The uprising spread and almost all the missions were burned, except Dolores, Remedios, and Cocóspera. Although the military power of the Spaniards had been demonstrated, their ineffectiveness in working together, missionaries and soldiers, as well as their lack of respect for their word, was also clear. Violence and distrust were introduced in the relations between Spaniards and natives, and the latter were divided into pro- and anti-Spanish. Despite these serious events, Kino's reputation as an honest man was somehow maintained among the Pimas. And so it was that he managed, not without difficulty, to conclude another pact that put an end to this first rebellion of the Pimas.
In the following years, Kino dedicated himself to working among the Pimas called Sobaipuris to the north of the Pimería Alta, in a region where a war against the Apaches was a frequent occurrence, which is why there are several and extensive references in Favores Celestiales ("Heavenly Favors") to conflicts with these barbaric Indians, whom the Jesuit called "the declared enemies of this province of Sonora:
At Quiburi I had a letter from the captain of the gentlemen soldiers, who were also arriving, and they arrived on the 9th of November . We found the Pima children of Quiburi very jovial and very friendly, and that they were dancing with the scalps and spoils of 15 Jocome and Jano enemies that a few days before they had killed, something that was so comforting to us that Captain Cristóbal Martín Bernal, and the ensign, and the sergeant and many others entered the wheel and danced happily in the company of the natives....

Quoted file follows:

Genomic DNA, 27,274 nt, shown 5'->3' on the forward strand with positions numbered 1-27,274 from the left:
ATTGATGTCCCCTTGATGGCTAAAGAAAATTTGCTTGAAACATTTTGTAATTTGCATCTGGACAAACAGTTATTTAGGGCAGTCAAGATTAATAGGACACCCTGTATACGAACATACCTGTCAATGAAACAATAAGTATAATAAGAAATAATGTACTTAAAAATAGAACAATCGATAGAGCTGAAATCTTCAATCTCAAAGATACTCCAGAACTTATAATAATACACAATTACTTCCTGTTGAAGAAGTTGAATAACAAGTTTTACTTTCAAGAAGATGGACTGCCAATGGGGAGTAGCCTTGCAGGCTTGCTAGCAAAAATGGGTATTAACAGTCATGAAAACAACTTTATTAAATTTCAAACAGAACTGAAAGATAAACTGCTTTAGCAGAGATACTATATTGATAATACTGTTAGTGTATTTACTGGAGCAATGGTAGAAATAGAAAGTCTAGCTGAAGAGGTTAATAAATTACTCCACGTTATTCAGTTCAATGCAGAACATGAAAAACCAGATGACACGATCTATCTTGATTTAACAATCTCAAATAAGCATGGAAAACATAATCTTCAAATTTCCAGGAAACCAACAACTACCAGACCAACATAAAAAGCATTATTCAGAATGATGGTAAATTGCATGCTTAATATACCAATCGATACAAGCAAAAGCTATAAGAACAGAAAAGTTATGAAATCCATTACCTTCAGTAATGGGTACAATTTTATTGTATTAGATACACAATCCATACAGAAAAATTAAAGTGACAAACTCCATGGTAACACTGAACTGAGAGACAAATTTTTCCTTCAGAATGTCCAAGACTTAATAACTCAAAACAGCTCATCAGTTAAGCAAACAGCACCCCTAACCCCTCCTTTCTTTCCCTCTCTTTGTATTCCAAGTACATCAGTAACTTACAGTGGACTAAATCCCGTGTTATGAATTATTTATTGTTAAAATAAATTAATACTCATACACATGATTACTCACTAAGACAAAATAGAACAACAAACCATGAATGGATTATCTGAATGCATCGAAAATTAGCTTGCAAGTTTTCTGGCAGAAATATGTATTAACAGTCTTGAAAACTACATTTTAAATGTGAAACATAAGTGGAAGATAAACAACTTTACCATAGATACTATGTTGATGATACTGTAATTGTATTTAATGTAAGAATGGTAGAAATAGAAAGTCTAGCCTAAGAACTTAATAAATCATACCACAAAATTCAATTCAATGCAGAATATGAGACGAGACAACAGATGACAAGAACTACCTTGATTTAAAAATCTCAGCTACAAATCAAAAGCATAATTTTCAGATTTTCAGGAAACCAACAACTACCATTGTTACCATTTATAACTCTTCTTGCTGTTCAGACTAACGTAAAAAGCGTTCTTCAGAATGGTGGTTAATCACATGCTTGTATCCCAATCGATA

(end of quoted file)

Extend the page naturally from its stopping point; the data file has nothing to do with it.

Contrary to what this chilling reference by Kino tells us, the Spaniards did not give determined and constant support to the Pima Sobaipuris in their fight against the Apaches, nor were permanent missions founded in their territory. Thus, as the pressure from the Apache bands increased, most of the Sobaipuris abandoned their settlements in the San Pedro Valley for good and went to live further east and north, where they were somewhat safer from the incursions of the nomadic tribesmen.
In the first decade of the 18th century, Kino dedicated his efforts to rebuilding the missionary system in the area of Caborca and San Ignacio, the area most damaged by the Pima revolt. He was aided in this task by other Jesuit missionaries, especially Luis Xavier Velarde and José Agustín Campos. But his progress was slow and Kino did not see the full results, for it was not until 1732 that the number of missionaries in the Pimería was increased.